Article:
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Spokane, Washington  Est. May 19, 1883

Federal judge denies request by 25 Spokane firefighters to get jobs back after refusing COVID-19 vaccine

The Thomas S. Foley United States Courthouse in Spokane.  (JESSE TINSLEY/THE SPOKESMAN-REVIEW)

A Spokane federal judge on Thursday denied the request of more than two dozen city firefighters who were seeking an order restoring them to their jobs.

“The public interest the city has put forth to prevent death certainly outweighs the public interest in what is alleged to be civil rights violations,” said U.S. District Court Judge Thomas O. Rice.

The firefighters filed a lawsuit Oct. 14, four days before a deadline imposed by Gov. Jay Inslee via proclamation for health care workers to receive COVID-19 vaccination in order to keep their jobs. The firefighters argue the city did not accommodate their religious and medical exemptions to receiving their shots, but Chad Mitchell, an attorney for the city of Spokane, told Rice during the telephonic hearing that wasn’t true.

“We did what was right for the city of Spokane,” said Mitchell, calling the choice to require vaccination a “right, but difficult decision.”

In sworn statements, the city’s firefighting and human resources officials told the court that of the 25 firefighters seeking exemption, three have since sought full vaccination and three had taken paid leave through the end of the November to get their shots. Thirteen had selected to be laid off, which means they maintain their pay status and seniority for two years should they decide to come back to work. Two firefighters resigned, one took a 90-day leave of absence without pay and three more retired from the department.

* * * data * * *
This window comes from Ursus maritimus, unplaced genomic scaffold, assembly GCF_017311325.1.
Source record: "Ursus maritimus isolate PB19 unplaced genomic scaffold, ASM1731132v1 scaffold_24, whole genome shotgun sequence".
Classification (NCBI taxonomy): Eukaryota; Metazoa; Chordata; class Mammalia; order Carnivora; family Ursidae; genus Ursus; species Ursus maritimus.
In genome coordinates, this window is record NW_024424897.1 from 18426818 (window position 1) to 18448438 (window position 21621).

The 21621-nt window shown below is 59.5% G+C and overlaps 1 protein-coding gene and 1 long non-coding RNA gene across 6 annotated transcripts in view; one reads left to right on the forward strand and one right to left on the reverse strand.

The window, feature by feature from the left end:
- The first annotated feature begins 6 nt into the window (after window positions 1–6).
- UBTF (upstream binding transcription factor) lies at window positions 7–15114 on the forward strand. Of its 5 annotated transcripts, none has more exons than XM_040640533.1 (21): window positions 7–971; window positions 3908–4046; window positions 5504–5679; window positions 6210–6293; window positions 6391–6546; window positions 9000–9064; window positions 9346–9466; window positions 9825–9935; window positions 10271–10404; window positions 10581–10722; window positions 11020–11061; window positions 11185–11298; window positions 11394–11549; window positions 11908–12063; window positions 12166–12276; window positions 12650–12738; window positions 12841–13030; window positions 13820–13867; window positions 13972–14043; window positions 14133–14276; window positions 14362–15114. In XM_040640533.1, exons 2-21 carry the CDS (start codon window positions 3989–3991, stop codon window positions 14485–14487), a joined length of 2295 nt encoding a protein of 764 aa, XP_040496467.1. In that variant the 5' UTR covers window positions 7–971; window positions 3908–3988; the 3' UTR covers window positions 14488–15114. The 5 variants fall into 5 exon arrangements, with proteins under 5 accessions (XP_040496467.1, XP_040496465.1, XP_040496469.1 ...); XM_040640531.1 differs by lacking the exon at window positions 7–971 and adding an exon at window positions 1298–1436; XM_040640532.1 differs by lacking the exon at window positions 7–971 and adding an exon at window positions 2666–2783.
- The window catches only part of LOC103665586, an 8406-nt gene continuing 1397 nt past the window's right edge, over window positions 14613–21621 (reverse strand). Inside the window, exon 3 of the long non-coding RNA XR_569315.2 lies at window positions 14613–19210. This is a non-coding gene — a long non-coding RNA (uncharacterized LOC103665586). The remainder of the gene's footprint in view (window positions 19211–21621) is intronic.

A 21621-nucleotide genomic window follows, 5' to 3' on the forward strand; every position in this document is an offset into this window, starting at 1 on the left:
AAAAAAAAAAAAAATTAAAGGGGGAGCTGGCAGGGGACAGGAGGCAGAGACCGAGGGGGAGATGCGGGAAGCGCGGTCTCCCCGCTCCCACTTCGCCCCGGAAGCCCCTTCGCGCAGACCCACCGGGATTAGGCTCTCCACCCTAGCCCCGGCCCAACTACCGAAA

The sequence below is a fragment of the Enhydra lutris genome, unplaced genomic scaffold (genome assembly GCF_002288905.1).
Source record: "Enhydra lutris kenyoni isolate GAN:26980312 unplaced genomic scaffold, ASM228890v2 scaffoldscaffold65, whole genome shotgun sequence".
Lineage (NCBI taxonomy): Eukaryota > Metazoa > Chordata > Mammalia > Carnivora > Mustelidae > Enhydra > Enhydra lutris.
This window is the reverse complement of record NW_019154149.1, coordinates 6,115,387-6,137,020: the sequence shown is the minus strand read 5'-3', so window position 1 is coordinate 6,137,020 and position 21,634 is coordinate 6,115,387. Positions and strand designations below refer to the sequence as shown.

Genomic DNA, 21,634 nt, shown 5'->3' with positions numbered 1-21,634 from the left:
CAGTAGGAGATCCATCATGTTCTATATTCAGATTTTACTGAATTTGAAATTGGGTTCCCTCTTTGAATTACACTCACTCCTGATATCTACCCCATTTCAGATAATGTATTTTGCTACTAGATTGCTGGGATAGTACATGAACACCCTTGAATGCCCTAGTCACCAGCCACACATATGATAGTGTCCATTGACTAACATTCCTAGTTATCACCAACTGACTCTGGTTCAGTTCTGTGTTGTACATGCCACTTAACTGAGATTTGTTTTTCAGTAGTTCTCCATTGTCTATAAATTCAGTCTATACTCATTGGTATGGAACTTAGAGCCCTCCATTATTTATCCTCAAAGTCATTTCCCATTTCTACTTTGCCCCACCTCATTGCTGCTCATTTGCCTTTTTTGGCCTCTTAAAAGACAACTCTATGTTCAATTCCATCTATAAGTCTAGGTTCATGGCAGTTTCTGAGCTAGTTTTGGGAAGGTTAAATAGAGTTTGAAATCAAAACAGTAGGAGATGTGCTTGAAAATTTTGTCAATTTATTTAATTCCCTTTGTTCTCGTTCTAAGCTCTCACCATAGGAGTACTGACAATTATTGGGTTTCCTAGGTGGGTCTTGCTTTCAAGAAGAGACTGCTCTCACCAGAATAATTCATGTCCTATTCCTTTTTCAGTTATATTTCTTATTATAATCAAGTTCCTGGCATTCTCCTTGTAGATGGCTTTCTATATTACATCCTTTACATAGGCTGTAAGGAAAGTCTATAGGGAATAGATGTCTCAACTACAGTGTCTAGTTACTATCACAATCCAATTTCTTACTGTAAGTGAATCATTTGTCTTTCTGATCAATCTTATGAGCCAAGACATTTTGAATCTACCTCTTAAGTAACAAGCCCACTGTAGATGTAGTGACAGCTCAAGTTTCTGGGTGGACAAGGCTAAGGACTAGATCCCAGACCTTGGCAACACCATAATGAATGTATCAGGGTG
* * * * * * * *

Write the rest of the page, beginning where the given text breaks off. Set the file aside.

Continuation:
Nathan Arnold, the attorney representing the firefighters, accused the city of exaggerating the $3.1 million in COVID-19 costs incurred by the department since March 2020, including overtime and paying worker’s compensation claims as firefighters had to quarantine following exposure. He also said that other departments across the state had made more accommodations for their unvaccinated firefighters than Spokane.

“They are still in the community,” Arnold said of his clients, “they are merely seeking employment elsewhere.”

Mitchell noted that, in the weeks since the lawsuit was filed, the city had negotiated with the local firefighters union to allow the unvaccinated workers to serve as dispatchers for the department. That development required bargaining, he said.

“That’s fantastic,” Arnold said. “That was not the case when we filed the lawsuit.”

Rice indicated he’d issue a written ruling following the hearing Thursday. His ruling from the bench echoes one he entered in late October denying a similar request from state employees, including Spokane firefighters and Washington State Patrol troopers against Inslee’s mandate.

The decision not to grant the temporary order sought by the firefighters does not end the case. No future hearing date has been set, but the parties have been given a Dec. 8 deadline to file additional briefings for Rice to consider.